Saturday, October 8, 2011

Let a Hose Lend You a Hand

Don't throw away that old garden hose.  Recycled hose can be very useful in the garden.  Two great uses for an old hose are as a bucket handle and as a tree protector during staking.

Bucket Handle

Turning an old hose into a bucket handle can be very helpful.  The original handles are usually made from a rigid plastic that is not very comfortable on the hand and generally, does not hold up for very long. 

To make a bucket handle, start with a section of hose, a good pair of scissors, strong tape, and some buckets or containers that need new handles.

Cutting the hose can be difficult.  I really like the Fiskars kitchen shears for this job.  The kitchen shears have a special design for cutting through bone which makes them pretty handy.  A box cutter can also work well if you don't have sharp, heavy duty scissors.  Cut the hose in 3 - 4 inch lengths for a standard 5 gallon bucket.

Slice through the hose segment lengthwise, then slide onto the bucket handle.

Run a strip of tape around the hose to secure it to the handle.  Be sure to completely cover the cut portion of the hose. 

The finished handle will get more comfortable with use.  Additional layers of tape can help smooth out any bothersome creases.

Tree Protector (when staking)

Staking a tree is usually not recommended, however, there are times when staking may be necessary.  I purchased a yellow flowering Texas senna because I wanted to attract the cloudless sulfur butterfly.  My intention was to grow the plant as a tree, but before I could get started with training, the plant decided to be a bush.  I tried to convince the plant it was a tree, but all that did was confuse it.  In the process of removing the multi-trunking branches, I weakened it to the point where it would not stand on it's own and staking was required.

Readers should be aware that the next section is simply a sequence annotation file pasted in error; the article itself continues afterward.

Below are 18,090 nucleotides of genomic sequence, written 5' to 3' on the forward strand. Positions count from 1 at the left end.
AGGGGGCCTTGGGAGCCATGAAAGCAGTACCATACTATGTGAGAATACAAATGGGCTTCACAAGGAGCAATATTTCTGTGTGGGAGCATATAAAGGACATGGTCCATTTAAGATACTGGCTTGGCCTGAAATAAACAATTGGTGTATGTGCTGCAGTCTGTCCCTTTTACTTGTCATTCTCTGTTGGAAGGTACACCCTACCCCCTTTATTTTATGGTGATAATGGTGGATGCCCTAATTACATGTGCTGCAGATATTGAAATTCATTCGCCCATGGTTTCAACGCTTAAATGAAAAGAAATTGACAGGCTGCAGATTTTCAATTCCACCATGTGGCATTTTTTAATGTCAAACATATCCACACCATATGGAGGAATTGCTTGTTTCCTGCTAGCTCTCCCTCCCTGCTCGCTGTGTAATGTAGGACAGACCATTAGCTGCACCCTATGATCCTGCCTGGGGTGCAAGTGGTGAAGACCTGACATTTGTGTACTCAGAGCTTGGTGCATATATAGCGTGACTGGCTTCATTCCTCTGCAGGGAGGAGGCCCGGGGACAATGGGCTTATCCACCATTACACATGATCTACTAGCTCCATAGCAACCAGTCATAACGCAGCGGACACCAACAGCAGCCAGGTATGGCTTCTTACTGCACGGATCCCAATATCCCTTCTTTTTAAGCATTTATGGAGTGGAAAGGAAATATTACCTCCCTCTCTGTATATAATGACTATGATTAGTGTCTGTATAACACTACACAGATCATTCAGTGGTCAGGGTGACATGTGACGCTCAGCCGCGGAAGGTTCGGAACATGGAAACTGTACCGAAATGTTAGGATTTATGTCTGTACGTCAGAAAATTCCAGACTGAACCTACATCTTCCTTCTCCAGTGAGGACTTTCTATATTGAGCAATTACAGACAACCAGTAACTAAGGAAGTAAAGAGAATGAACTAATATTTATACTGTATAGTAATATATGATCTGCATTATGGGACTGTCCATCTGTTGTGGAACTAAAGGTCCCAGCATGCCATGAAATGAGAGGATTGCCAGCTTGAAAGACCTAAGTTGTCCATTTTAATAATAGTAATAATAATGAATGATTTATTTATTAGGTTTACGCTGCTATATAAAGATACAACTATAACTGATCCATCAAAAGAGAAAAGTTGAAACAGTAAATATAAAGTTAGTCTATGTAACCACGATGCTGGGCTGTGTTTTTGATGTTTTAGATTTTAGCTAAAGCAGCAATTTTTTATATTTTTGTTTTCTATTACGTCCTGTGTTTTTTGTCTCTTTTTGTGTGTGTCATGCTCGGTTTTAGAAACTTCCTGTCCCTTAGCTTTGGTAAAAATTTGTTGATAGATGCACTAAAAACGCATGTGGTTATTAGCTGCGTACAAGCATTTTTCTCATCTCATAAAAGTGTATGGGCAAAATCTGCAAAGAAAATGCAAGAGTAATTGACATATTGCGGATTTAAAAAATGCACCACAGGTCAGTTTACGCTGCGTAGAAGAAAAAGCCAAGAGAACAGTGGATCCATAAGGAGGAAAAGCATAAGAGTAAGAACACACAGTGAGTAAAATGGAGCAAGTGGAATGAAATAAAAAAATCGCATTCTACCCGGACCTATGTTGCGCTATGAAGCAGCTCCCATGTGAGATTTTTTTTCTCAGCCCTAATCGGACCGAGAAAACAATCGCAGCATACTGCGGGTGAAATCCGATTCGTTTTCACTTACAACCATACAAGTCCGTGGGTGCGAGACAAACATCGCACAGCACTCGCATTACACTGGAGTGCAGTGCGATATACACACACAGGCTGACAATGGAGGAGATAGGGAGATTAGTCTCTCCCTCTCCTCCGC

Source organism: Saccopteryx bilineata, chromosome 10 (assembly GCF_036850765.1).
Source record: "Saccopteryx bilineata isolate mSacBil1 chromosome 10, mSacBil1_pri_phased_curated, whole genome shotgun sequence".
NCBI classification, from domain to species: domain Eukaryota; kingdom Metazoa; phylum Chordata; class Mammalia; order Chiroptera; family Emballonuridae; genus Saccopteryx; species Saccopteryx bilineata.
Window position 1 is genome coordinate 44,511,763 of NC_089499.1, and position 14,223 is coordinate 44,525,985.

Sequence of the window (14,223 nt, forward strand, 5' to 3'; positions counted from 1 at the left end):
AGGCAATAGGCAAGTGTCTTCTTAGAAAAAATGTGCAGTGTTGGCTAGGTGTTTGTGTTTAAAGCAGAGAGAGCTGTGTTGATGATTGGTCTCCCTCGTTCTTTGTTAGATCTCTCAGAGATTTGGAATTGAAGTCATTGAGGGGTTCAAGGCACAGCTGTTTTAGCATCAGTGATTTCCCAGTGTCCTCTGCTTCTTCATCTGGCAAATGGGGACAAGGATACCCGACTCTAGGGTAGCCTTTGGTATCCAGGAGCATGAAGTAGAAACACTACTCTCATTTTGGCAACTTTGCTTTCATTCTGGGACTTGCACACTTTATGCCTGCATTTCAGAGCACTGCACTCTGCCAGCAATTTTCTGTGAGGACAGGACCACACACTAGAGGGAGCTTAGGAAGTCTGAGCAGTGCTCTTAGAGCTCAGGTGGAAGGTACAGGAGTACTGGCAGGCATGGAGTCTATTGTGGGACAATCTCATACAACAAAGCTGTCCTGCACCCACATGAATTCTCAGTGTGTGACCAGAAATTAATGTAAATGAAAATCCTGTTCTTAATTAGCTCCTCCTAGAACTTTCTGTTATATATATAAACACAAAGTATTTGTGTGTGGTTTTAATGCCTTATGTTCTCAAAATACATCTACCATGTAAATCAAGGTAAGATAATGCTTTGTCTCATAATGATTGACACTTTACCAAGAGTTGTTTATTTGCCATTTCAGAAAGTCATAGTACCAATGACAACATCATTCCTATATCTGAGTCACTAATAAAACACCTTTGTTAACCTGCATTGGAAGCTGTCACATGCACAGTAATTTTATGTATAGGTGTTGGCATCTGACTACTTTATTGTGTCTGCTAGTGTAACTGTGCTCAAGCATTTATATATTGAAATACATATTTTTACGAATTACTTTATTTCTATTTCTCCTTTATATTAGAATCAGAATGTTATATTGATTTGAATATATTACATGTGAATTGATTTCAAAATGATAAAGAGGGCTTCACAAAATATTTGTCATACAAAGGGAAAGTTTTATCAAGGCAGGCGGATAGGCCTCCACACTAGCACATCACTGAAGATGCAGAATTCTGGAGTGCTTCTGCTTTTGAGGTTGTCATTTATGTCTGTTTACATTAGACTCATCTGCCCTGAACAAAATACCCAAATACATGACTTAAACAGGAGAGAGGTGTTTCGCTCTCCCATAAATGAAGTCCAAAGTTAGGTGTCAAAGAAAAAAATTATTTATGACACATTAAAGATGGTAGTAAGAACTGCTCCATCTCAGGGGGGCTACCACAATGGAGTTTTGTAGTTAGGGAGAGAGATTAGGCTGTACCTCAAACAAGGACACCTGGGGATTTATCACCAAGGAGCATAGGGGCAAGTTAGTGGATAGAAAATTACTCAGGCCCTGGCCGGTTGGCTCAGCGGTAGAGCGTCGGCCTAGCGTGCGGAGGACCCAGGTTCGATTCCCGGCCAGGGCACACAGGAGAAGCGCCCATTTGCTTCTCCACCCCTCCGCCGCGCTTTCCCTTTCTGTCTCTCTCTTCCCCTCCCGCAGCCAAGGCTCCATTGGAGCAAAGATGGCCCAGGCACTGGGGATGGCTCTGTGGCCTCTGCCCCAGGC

Rather than wrap the twine directly around the tree, I fed the twine through a length of hose.  A large saftely pin is a handy way to feed the twine through the hose.  The hose is soft and pliable and will not damage the bark as easily as the twine would.

Eventually the twine can be loosened to test if the tree is ready to stand on it's own.

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